12.  The Board revised the tariff for the electricity supplied by it in 1980, 1982 and 1984. These revisions were challenged by MRF in a writ petition filed before the High Court of Kerala, which was together with other similar petitions disposed of by a common order by which the revisions made by the Board were struck down. Consequently MRF Limited and other consumers became entitled to the refund of the excess amount paid by them pursuant to the revised tariffs. The High Court of Kerala directed the adjustment of such amounts towards future bills to be issued by the Board.

13.  Aggrieved by the order passed by the Kerala High Court the Board filed special leave petitions before this Court which were entertained by this Court and an interim order passed, inter alia, directing that pending disposal of the appeals before this Court, the refund of charges already collected shall remain stayed. It was further directed that the future charges would be collected to the extent of 50% only and the balance adjusted towards the past charges.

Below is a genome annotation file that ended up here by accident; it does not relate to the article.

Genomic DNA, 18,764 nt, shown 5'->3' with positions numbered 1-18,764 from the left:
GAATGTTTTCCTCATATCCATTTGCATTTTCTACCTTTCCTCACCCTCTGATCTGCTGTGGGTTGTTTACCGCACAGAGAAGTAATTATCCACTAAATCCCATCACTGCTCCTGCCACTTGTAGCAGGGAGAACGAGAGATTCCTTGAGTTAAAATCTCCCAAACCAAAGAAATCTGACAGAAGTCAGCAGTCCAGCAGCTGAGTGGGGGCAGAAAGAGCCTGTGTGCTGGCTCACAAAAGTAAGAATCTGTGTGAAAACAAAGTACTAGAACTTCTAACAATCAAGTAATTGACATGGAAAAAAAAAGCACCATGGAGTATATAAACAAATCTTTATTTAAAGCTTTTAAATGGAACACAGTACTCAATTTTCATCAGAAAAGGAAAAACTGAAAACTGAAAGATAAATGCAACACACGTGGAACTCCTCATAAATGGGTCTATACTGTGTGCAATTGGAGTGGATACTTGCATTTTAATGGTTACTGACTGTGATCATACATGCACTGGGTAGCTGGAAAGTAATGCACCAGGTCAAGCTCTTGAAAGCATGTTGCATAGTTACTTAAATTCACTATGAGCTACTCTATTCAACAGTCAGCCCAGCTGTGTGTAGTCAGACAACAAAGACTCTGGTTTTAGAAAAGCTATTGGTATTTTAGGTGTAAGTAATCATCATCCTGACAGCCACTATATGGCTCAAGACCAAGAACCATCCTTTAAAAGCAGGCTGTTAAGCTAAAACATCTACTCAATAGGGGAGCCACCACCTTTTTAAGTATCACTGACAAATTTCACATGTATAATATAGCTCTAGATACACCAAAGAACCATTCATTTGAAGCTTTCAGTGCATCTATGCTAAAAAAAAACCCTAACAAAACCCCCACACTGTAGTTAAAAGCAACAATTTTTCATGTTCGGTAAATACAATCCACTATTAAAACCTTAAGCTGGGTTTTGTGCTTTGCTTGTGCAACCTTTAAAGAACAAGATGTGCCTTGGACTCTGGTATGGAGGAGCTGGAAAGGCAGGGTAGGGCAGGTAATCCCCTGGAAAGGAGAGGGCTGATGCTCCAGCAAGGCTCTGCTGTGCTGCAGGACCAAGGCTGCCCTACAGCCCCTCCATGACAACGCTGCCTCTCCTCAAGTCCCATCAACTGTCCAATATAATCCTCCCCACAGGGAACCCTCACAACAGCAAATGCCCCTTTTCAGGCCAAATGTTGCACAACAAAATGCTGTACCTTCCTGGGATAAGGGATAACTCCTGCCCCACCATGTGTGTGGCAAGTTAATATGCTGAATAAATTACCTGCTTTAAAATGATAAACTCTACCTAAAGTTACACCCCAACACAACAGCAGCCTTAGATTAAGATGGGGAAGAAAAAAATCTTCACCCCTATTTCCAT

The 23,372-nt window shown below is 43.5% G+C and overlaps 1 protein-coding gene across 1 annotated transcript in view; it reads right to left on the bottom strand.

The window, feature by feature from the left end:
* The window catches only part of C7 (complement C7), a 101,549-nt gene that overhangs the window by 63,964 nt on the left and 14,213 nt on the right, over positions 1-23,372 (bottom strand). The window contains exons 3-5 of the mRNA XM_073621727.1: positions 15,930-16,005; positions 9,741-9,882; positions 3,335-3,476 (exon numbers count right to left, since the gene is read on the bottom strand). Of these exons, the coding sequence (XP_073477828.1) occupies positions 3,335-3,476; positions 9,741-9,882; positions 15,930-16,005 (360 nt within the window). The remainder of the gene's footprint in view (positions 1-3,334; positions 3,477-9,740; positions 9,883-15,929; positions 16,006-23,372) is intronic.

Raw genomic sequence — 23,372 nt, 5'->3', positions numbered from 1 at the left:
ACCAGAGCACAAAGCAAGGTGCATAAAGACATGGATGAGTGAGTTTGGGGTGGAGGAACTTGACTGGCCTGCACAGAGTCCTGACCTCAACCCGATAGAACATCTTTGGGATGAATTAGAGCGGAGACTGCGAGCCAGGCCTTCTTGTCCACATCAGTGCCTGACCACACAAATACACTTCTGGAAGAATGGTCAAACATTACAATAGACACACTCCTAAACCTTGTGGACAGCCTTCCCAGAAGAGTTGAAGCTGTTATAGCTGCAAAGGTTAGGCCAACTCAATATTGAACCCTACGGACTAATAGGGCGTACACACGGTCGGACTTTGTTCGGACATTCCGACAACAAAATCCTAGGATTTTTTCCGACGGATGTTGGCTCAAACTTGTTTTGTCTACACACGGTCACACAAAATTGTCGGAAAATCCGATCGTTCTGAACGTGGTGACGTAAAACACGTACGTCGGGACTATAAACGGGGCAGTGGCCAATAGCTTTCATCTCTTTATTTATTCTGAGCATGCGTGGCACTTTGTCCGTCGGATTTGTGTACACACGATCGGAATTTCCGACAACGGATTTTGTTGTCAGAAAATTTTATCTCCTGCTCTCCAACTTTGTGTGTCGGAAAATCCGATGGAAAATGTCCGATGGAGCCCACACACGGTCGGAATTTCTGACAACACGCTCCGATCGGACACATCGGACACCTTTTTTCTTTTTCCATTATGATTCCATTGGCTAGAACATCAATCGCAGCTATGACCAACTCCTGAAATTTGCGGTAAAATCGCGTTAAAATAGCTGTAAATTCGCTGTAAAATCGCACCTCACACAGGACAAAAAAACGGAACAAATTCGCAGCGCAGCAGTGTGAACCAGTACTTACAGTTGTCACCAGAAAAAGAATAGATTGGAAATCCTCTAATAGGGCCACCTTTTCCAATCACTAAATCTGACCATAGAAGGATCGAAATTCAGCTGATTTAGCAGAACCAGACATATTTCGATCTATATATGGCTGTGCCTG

14.  The appeals filed by the Board were finally allowed by this Court by its judgment dated 26th August, 1986upholding the validity of the revision of the tariffs by the Board. The inevitable conclusion flowing from that decision was that the consumer-company and other consumers became liable to pay the amounts due on the basis of the revision of tariffs including those that had since been adjusted by them pursuant to the interim directions of this Court. Consequently, the Board raised a demand for the payment of the amount inclusive of interest @ 18% p.a. While the company did not challenge the liability to pay the excess amount pursuant to there vision that had been upheld by this Court it refused to pay the interest and challenged the demand to that extent before the High Court of Kerala in a writ petition filed before it. The Single Judge as also the Division Bench of the High Court in appeal held that the consumer-company could not be said to be in default for non-payment of liability which did not factually exist at the relevant time and struck down the demand for payment ofinterest.